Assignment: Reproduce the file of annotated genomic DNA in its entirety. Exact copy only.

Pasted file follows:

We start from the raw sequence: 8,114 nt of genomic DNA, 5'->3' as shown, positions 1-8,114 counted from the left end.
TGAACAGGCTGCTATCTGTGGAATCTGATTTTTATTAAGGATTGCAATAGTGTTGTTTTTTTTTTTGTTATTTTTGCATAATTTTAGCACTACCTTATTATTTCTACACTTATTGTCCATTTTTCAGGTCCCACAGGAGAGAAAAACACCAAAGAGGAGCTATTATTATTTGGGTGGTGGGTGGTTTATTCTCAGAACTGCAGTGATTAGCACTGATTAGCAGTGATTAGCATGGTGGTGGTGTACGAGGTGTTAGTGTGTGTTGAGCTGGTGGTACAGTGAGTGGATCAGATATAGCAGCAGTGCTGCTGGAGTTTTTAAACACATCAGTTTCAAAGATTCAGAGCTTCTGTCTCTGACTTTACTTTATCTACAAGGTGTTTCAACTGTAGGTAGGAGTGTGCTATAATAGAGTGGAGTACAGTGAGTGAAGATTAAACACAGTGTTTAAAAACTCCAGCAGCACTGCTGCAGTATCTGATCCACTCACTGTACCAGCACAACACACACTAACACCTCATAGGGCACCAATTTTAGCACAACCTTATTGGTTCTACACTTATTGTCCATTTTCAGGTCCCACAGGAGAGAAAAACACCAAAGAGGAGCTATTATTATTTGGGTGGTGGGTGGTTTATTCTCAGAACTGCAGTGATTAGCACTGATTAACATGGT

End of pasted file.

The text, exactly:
We start from the raw sequence: 8,114 nt of genomic DNA, 5'->3' as shown, positions 1-8,114 counted from the left end.
TGAACAGGCTGCTATCTGTGGAATCTGATTTTTATTAAGGATTGCAATAGTGTTGTTTTTTTTTTTGTTATTTTTGCATAATTTTAGCACTACCTTATTATTTCTACACTTATTGTCCATTTTTCAGGTCCCACAGGAGAGAAAAACACCAAAGAGGAGCTATTATTATTTGGGTGGTGGGTGGTTTATTCTCAGAACTGCAGTGATTAGCACTGATTAGCAGTGATTAGCATGGTGGTGGTGTACGAGGTGTTAGTGTGTGTTGAGCTGGTGGTACAGTGAGTGGATCAGATATAGCAGCAGTGCTGCTGGAGTTTTTAAACACATCAGTTTCAAAGATTCAGAGCTTCTGTCTCTGACTTTACTTTATCTACAAGGTGTTTCAACTGTAGGTAGGAGTGTGCTATAATAGAGTGGAGTACAGTGAGTGAAGATTAAACACAGTGTTTAAAAACTCCAGCAGCACTGCTGCAGTATCTGATCCACTCACTGTACCAGCACAACACACACTAACACCTCATAGGGCACCAATTTTAGCACAACCTTATTGGTTCTACACTTATTGTCCATTTTCAGGTCCCACAGGAGAGAAAAACACCAAAGAGGAGCTATTATTATTTGGGTGGTGGGTGGTTTATTCTCAGAACTGCAGTGATTAGCACTGATTAACATGGT